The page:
On February 5, 1952, Elizabeth Windsor climbed a mgugu tree as a princess and the following morning came down a queen. She and Prince Philip were in Kenya en route to Australia, staying at the famous Treetops Hotel. On February 6, she was watching the sun rise from a platform in the trees as an eagle soared above them—it was thought that, at that moment, her beloved father, George VI, died in his sleep at Sandringham.
A day later the twenty-five-year-old monarch arrived in London, dressed in black, and descended the stairs of her plane to be greeted by Prime Minister Churchill, who had served as a soldier in the reign of her great-great grandmother, Victoria. And it is Victoria whom Elizabeth II will eclipse on September 9 as the United Kingdom’s longest-reigning monarch. And, of course, Australia’s longest-serving sovereign. Sixty-three years 216 days of dutiful discretion and extraordinary control. Day after day, week after week since Wednesday, February 6, 1952.
Her youth and composure prompted hopes of a new era—not Victorian but a second Elizabethan Age. Interestingly, a tree featured in the accession of Elizabeth I too. The first Elizabeth, also twenty-five, sat beneath an oak at Hatfield, and when told she was queen, replied, “This is the Lord’s doing, and it is marvellous in our eyes.”
As a child, when her father unexpectedly became king, it was said that Elizabeth began ardently praying for a brother. Her prayers were not answered, but still on her twenty-first birthday in South Africa she pledged: “my whole life, however long or short, will be devoted to your service and the service of our great imperial family”. By all accounts she has been as good as her word. Our great imperial family is, rather like the Holy Roman Empire, now neither great, imperial nor a family. But the fifty-four-nation Commonwealth—a third of the membership of the UN—survives and recognises the Queen as its head. Indeed a dozen nations, us included, have decided that, as Robert Lacey, one of her biographers put it, “a time-share monarchy is preferable to no monarchy at all”.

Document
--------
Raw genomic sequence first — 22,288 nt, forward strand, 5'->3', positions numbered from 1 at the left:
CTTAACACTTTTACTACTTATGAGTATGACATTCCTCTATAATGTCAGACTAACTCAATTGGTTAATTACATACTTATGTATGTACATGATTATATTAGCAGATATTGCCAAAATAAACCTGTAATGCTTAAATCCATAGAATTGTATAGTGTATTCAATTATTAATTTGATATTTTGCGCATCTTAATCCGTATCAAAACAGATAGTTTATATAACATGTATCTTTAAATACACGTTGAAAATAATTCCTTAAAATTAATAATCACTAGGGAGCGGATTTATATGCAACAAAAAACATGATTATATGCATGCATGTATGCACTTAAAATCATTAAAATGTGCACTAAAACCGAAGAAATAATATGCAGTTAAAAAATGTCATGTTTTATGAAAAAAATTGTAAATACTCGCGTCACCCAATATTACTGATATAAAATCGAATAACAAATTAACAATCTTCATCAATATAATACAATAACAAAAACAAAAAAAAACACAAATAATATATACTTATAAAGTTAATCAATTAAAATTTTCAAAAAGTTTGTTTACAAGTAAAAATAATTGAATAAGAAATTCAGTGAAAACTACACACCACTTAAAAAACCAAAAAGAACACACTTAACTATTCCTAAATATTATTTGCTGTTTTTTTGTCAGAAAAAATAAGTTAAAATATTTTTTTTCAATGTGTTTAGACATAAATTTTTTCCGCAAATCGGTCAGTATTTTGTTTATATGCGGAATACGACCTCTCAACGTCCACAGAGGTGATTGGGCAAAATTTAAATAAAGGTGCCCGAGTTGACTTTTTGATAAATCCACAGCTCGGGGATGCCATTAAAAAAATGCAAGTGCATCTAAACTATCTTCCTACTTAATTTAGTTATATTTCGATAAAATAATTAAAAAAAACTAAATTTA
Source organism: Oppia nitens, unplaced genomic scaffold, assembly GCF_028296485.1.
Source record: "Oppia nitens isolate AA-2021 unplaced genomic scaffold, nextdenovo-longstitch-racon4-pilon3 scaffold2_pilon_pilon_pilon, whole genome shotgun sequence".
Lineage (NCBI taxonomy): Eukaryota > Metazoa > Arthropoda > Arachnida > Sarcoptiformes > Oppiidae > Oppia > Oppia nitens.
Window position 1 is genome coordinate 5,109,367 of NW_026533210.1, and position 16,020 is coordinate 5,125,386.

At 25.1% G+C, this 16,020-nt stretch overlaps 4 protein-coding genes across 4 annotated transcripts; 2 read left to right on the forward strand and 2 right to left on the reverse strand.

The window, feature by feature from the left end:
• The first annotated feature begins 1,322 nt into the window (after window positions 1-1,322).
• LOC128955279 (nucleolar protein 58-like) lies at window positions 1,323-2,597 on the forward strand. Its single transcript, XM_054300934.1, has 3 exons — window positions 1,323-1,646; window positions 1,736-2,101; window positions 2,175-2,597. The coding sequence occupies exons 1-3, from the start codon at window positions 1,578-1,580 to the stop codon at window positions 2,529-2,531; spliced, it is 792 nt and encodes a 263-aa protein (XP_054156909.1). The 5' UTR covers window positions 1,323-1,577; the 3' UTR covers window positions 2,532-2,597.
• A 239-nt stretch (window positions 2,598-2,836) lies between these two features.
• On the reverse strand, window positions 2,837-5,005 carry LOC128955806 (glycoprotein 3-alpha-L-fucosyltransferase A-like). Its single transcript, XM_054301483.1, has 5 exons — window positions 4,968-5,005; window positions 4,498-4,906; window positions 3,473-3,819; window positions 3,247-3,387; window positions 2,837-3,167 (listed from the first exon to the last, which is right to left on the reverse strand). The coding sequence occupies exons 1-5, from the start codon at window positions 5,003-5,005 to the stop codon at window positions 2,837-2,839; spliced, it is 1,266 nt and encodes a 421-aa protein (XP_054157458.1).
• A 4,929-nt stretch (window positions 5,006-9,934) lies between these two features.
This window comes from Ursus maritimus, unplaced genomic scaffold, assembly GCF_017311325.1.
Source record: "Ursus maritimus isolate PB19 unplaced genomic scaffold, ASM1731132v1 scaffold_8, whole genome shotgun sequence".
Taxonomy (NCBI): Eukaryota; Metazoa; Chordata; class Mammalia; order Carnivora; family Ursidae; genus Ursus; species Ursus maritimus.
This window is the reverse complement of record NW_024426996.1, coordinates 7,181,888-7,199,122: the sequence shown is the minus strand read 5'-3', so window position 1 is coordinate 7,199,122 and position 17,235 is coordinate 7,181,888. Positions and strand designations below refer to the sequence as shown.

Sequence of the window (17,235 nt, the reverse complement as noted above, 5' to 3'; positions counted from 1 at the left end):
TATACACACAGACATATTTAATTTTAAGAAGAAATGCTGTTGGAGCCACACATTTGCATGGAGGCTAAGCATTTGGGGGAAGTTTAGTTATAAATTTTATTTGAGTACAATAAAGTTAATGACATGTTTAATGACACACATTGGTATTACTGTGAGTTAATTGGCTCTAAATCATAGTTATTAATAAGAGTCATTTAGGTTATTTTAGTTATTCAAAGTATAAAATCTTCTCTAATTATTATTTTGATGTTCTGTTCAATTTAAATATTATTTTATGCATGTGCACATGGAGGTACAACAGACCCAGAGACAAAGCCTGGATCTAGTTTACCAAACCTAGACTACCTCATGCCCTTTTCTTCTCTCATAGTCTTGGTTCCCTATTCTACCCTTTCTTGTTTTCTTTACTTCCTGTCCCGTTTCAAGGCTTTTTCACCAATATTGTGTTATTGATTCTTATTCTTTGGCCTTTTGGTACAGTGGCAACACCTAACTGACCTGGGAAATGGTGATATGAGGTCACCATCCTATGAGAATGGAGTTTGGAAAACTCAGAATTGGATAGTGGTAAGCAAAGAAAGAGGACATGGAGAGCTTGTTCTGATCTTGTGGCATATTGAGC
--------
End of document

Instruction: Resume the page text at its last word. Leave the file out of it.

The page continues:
She has been represented by fifteen governors-general, while thirteen prime ministers have served during her reign: from Sir William McKell to Sir Peter Cosgrove; from R.G. Menzies to Tony Abbott. The choice of McKell in 1947 had been the last tussle between Buckingham Palace and The Lodge. With the exception of Sir Isaac Isaacs in 1931, the monarch had always had the last say and always preferred an eminent Briton, but Prime Minister Chifley was determined that his choice prevail (although, interestingly, Chifley had also proposed Lord Mountbatten) and George VI demurred. The King’s brother, the bluff Duke of Gloucester, and McKell’s predecessor, was appalled at this loss of sovereignty: “So I’ve wasted my bloody time then.”
Until 1965, when he proposed R.G. Casey, Menzies, who succeeded Chifley in 1949, proffered a short list of traditional British candidates to the Palace. The next three viceroys were a field marshal, Sir William Slim; a former Speaker of the House of Commons, Viscount Dunrossil; and a VC winner, Viscount De L’Isle. Even the tenth Duke of Devonshire was offered the job but his duty to Chatsworth proved too strong.